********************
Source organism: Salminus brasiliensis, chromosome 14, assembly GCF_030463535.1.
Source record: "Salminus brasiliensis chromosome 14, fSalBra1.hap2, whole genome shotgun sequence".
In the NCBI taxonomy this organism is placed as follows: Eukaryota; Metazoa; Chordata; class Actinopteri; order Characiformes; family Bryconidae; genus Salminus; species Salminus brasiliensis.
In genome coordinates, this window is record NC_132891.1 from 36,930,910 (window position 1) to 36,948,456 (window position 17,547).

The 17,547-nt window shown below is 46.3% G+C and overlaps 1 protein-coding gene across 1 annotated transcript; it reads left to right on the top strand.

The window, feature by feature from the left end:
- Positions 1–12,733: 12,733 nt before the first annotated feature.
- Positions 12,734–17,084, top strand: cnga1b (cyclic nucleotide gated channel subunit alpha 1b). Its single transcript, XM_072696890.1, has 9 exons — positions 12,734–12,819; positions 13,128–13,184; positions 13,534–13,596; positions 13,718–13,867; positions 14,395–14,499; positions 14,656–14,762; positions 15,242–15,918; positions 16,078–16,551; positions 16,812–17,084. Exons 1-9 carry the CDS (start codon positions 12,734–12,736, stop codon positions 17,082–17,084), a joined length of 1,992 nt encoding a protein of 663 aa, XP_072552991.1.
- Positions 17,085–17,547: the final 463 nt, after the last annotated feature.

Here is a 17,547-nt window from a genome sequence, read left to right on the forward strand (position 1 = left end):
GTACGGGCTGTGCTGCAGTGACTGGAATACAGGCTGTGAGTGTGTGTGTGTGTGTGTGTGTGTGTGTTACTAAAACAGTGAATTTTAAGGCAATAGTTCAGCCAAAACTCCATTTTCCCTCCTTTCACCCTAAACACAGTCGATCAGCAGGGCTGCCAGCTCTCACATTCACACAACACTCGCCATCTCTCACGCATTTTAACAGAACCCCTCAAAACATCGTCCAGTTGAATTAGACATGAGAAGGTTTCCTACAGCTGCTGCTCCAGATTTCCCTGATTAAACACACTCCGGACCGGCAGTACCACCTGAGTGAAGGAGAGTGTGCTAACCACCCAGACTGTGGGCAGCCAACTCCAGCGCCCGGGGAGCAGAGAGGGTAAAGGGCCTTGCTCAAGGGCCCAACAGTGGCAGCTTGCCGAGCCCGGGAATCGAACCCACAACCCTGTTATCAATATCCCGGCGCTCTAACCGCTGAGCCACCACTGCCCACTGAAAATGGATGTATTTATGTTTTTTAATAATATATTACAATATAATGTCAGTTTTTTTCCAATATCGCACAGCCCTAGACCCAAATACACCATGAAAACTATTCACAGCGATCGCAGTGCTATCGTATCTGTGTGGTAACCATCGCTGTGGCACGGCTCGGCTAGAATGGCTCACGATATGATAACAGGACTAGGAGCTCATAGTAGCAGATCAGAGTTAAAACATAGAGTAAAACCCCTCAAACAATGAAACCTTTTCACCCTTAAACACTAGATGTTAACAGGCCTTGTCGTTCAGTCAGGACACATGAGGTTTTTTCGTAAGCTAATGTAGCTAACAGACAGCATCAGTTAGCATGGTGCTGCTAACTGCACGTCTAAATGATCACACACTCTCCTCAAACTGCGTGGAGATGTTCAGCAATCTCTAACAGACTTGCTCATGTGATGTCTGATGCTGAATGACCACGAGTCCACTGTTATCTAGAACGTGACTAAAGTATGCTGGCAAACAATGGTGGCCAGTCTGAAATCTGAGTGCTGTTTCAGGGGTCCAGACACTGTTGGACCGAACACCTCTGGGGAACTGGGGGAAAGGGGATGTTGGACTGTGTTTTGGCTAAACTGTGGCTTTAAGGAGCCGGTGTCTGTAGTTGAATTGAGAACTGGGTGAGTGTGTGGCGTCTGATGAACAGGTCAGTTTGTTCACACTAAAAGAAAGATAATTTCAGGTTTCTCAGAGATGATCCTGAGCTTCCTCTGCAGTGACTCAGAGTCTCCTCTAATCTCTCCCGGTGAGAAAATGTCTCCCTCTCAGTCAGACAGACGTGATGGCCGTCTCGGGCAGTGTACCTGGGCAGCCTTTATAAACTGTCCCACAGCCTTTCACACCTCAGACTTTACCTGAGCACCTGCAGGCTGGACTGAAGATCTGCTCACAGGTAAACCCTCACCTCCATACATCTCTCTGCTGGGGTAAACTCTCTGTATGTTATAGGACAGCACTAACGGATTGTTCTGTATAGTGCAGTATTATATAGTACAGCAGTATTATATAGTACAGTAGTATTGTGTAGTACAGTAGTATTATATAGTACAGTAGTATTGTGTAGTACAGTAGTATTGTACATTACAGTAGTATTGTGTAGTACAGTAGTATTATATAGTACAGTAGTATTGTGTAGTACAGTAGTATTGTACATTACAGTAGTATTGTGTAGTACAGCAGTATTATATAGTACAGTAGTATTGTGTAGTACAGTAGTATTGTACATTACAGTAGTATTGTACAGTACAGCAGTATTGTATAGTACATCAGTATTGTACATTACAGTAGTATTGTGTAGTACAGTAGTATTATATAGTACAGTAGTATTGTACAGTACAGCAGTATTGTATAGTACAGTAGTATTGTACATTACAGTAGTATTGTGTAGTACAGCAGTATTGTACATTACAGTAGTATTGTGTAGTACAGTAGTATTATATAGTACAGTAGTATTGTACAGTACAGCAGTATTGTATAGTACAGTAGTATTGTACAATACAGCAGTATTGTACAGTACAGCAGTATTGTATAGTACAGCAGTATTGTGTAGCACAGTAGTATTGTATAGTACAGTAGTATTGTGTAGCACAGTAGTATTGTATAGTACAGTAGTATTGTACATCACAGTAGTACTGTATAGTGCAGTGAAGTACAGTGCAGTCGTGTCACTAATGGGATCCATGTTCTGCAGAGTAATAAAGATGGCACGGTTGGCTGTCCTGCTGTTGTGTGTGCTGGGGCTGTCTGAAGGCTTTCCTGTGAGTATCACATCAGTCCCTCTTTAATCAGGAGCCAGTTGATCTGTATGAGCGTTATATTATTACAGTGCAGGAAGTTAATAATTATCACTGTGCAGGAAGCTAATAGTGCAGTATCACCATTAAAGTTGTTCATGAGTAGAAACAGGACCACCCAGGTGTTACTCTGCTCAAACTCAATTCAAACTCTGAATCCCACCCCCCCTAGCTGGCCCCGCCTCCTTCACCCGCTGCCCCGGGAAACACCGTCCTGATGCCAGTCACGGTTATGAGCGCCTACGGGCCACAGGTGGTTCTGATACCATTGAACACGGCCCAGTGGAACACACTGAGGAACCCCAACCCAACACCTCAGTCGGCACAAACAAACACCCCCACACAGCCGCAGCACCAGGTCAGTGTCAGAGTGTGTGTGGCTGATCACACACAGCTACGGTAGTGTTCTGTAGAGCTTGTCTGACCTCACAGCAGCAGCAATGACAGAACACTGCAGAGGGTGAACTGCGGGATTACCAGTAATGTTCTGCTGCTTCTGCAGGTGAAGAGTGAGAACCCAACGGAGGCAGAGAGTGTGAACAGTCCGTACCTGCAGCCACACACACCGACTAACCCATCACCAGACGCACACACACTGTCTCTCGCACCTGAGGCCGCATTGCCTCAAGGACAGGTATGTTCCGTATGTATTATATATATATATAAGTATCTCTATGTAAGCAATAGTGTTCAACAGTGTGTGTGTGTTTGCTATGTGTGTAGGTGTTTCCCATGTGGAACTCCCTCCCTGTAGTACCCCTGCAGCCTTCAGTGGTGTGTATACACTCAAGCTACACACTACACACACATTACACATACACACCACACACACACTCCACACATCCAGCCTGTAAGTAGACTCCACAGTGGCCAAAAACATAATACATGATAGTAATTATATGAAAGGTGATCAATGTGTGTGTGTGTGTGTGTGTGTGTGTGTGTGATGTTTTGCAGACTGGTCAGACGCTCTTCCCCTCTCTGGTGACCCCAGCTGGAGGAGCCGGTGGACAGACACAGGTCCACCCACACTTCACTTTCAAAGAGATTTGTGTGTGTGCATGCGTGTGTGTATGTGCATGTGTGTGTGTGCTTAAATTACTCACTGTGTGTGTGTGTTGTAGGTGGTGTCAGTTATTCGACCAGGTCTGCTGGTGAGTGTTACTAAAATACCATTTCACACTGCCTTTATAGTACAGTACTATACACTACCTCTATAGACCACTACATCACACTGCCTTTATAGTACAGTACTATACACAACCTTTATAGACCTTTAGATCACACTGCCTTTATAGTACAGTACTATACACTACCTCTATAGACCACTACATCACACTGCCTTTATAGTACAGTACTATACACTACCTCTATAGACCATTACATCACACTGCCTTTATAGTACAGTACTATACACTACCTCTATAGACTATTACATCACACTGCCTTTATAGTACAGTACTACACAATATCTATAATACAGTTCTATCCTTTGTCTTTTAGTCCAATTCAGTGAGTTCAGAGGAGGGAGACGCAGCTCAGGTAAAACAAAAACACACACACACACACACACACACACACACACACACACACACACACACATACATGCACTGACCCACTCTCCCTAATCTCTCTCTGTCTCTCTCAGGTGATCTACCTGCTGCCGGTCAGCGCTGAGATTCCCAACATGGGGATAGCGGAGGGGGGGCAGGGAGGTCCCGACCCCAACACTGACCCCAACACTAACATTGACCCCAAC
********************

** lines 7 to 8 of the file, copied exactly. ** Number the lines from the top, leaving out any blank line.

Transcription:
- Positions 1–12,733: 12,733 nt before the first annotated feature.
- Positions 12,734–17,084, top strand: cnga1b (cyclic nucleotide gated channel subunit alpha 1b). Its single transcript, XM_072696890.1, has 9 exons — positions 12,734–12,819; positions 13,128–13,184; positions 13,534–13,596; positions 13,718–13,867; positions 14,395–14,499; positions 14,656–14,762; positions 15,242–15,918; positions 16,078–16,551; positions 16,812–17,084. Exons 1-9 carry the CDS (start codon positions 12,734–12,736, stop codon positions 17,082–17,084), a joined length of 1,992 nt encoding a protein of 663 aa, XP_072552991.1.